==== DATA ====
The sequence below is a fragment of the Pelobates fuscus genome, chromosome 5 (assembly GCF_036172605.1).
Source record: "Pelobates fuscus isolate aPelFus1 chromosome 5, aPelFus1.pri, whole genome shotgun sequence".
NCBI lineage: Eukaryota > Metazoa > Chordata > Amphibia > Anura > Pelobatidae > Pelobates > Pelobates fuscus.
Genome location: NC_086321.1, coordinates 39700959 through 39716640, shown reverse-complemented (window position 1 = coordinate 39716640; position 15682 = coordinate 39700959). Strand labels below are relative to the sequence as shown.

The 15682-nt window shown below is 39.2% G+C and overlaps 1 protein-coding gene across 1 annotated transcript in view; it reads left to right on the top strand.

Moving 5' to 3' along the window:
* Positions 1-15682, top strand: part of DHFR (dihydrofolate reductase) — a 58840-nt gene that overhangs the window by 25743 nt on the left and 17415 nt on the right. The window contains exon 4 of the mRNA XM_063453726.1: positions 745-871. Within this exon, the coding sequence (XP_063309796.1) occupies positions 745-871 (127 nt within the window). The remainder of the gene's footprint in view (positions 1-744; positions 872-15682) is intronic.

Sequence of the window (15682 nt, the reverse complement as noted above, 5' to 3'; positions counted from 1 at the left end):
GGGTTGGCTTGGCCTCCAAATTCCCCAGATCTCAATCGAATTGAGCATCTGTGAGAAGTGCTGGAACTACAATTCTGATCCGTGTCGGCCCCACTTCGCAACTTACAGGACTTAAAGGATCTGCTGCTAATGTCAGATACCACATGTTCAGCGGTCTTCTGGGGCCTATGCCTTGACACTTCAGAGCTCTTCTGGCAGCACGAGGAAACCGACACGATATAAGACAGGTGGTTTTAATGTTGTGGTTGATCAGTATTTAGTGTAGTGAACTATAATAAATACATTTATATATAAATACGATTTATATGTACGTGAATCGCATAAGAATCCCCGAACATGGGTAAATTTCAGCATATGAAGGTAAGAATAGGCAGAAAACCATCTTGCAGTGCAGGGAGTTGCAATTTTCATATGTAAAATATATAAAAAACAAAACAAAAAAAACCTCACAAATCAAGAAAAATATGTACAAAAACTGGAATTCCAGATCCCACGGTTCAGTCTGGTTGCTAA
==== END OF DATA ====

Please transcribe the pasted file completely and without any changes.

The sequence below is a fragment of the Pelobates fuscus genome, chromosome 5 (assembly GCF_036172605.1).
Source record: "Pelobates fuscus isolate aPelFus1 chromosome 5, aPelFus1.pri, whole genome shotgun sequence".
NCBI lineage: Eukaryota > Metazoa > Chordata > Amphibia > Anura > Pelobatidae > Pelobates > Pelobates fuscus.
Genome location: NC_086321.1, coordinates 39700959 through 39716640, shown reverse-complemented (window position 1 = coordinate 39716640; position 15682 = coordinate 39700959). Strand labels below are relative to the sequence as shown.

The 15682-nt window shown below is 39.2% G+C and overlaps 1 protein-coding gene across 1 annotated transcript in view; it reads left to right on the top strand.

Moving 5' to 3' along the window:
* Positions 1-15682, top strand: part of DHFR (dihydrofolate reductase) — a 58840-nt gene that overhangs the window by 25743 nt on the left and 17415 nt on the right. The window contains exon 4 of the mRNA XM_063453726.1: positions 745-871. Within this exon, the coding sequence (XP_063309796.1) occupies positions 745-871 (127 nt within the window). The remainder of the gene's footprint in view (positions 1-744; positions 872-15682) is intronic.

Sequence of the window (15682 nt, the reverse complement as noted above, 5' to 3'; positions counted from 1 at the left end):
GGGTTGGCTTGGCCTCCAAATTCCCCAGATCTCAATCGAATTGAGCATCTGTGAGAAGTGCTGGAACTACAATTCTGATCCGTGTCGGCCCCACTTCGCAACTTACAGGACTTAAAGGATCTGCTGCTAATGTCAGATACCACATGTTCAGCGGTCTTCTGGGGCCTATGCCTTGACACTTCAGAGCTCTTCTGGCAGCACGAGGAAACCGACACGATATAAGACAGGTGGTTTTAATGTTGTGGTTGATCAGTATTTAGTGTAGTGAACTATAATAAATACATTTATATATAAATACGATTTATATGTACGTGAATCGCATAAGAATCCCCGAACATGGGTAAATTTCAGCATATGAAGGTAAGAATAGGCAGAAAACCATCTTGCAGTGCAGGGAGTTGCAATTTTCATATGTAAAATATATAAAAAACAAAACAAAAAAAACCTCACAAATCAAGAAAAATATGTACAAAAACTGGAATTCCAGATCCCACGGTTCAGTCTGGTTGCTAA